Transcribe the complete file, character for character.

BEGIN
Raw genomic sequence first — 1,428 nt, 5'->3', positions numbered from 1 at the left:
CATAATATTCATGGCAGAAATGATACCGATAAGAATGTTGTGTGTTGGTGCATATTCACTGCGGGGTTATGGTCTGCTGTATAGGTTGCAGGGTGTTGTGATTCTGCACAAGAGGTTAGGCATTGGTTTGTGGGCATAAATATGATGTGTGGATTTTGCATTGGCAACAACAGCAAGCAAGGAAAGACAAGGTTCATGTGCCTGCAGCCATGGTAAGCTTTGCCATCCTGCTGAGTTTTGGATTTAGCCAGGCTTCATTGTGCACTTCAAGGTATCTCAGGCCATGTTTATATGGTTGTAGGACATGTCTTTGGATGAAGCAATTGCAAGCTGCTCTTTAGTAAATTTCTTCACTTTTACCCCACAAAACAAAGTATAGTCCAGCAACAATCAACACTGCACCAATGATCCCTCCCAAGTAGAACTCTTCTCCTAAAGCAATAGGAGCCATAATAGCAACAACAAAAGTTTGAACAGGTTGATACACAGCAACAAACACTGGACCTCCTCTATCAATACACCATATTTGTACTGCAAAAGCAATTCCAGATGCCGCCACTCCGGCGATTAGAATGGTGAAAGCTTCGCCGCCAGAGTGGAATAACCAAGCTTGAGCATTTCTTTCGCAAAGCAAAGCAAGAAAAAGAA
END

Raw genomic sequence first — 1,428 nt, 5'->3', positions numbered from 1 at the left:
CATAATATTCATGGCAGAAATGATACCGATAAGAATGTTGTGTGTTGGTGCATATTCACTGCGGGGTTATGGTCTGCTGTATAGGTTGCAGGGTGTTGTGATTCTGCACAAGAGGTTAGGCATTGGTTTGTGGGCATAAATATGATGTGTGGATTTTGCATTGGCAACAACAGCAAGCAAGGAAAGACAAGGTTCATGTGCCTGCAGCCATGGTAAGCTTTGCCATCCTGCTGAGTTTTGGATTTAGCCAGGCTTCATTGTGCACTTCAAGGTATCTCAGGCCATGTTTATATGGTTGTAGGACATGTCTTTGGATGAAGCAATTGCAAGCTGCTCTTTAGTAAATTTCTTCACTTTTACCCCACAAAACAAAGTATAGTCCAGCAACAATCAACACTGCACCAATGATCCCTCCCAAGTAGAACTCTTCTCCTAAAGCAATAGGAGCCATAATAGCAACAACAAAAGTTTGAACAGGTTGATACACAGCAACAAACACTGGACCTCCTCTATCAATACACCATATTTGTACTGCAAAAGCAATTCCAGATGCCGCCACTCCGGCGATTAGAATGGTGAAAGCTTCGCCGCCAGAGTGGAATAACCAAGCTTGAGCATTTCTTTCGCAAAGCAAAGCAAGAAAAAGAA